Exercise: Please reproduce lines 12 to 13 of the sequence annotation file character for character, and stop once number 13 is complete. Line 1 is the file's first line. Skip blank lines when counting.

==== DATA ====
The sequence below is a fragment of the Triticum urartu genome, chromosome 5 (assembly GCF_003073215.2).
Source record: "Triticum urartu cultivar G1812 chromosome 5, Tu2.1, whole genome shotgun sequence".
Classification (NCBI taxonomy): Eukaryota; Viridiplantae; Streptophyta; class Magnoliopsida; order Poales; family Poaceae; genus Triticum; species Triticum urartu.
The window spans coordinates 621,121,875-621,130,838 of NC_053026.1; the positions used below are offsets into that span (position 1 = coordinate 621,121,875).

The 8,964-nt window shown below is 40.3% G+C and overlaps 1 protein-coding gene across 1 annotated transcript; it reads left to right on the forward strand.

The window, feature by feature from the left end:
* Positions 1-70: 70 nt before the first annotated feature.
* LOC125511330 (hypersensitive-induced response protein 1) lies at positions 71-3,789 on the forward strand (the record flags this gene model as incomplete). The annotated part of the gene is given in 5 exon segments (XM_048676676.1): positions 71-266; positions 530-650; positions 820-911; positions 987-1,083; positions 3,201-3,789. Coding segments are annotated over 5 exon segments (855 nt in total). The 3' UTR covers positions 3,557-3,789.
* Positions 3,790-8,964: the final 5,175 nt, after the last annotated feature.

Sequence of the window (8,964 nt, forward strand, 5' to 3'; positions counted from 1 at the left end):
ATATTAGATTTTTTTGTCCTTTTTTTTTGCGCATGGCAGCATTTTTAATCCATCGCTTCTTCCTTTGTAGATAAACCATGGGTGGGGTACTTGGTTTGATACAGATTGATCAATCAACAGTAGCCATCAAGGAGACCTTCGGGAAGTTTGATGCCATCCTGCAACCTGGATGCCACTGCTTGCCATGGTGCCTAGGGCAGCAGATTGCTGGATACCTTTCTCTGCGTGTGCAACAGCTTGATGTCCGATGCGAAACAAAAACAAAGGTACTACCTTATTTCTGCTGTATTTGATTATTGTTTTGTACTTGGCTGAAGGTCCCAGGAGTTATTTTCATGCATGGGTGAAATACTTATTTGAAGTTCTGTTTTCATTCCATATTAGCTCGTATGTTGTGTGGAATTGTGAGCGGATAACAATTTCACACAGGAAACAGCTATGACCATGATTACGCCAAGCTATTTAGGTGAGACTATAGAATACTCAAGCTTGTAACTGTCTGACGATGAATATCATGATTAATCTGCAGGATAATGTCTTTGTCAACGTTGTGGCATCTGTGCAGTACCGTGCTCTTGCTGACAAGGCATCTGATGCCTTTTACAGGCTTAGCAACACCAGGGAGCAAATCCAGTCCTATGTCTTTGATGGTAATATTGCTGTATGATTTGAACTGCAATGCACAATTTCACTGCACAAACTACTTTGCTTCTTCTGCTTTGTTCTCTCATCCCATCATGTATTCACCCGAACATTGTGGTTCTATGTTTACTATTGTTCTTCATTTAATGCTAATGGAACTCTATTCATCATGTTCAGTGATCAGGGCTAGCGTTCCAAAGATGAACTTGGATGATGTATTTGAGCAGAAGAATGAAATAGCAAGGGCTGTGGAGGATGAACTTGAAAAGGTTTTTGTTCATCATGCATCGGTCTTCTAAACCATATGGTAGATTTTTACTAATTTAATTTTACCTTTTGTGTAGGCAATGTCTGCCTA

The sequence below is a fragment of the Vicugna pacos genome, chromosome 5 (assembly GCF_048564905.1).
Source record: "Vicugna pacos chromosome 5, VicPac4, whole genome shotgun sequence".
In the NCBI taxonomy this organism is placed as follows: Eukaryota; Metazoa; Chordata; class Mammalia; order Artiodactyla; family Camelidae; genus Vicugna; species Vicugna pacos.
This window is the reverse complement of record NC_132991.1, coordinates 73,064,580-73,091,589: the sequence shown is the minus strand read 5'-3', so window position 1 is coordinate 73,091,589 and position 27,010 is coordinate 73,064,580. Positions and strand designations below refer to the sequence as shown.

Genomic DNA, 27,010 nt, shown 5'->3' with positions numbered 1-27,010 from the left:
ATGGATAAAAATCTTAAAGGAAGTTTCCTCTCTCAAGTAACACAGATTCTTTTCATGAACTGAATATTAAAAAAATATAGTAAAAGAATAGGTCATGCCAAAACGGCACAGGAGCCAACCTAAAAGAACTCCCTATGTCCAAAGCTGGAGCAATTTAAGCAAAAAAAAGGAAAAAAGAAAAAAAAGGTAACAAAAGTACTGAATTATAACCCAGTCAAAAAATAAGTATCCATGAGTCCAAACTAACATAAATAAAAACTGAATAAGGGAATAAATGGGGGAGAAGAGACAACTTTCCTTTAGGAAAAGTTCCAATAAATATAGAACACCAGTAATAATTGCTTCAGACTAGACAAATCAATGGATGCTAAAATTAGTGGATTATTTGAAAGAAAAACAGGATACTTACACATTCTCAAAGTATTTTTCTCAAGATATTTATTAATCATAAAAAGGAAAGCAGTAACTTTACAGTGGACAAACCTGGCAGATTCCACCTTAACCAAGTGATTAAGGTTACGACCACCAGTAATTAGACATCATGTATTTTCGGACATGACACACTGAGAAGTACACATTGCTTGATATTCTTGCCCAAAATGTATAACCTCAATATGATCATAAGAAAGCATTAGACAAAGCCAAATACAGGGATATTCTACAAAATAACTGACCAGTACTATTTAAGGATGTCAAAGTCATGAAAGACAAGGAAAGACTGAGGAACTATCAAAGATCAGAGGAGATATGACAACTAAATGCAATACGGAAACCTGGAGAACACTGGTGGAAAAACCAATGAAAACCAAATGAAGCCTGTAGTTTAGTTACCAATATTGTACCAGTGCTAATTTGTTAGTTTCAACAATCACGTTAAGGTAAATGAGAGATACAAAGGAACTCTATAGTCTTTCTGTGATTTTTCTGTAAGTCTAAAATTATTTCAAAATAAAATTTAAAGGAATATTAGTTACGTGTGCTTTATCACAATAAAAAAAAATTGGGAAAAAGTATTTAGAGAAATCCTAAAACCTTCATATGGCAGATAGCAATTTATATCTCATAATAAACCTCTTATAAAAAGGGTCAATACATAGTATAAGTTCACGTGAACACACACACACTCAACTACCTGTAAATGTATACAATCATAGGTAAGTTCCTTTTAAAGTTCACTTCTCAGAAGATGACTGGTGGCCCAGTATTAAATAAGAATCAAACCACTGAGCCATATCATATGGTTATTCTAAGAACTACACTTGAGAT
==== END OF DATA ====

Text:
The sequence below is a fragment of the Vicugna pacos genome, chromosome 5 (assembly GCF_048564905.1).
Source record: "Vicugna pacos chromosome 5, VicPac4, whole genome shotgun sequence".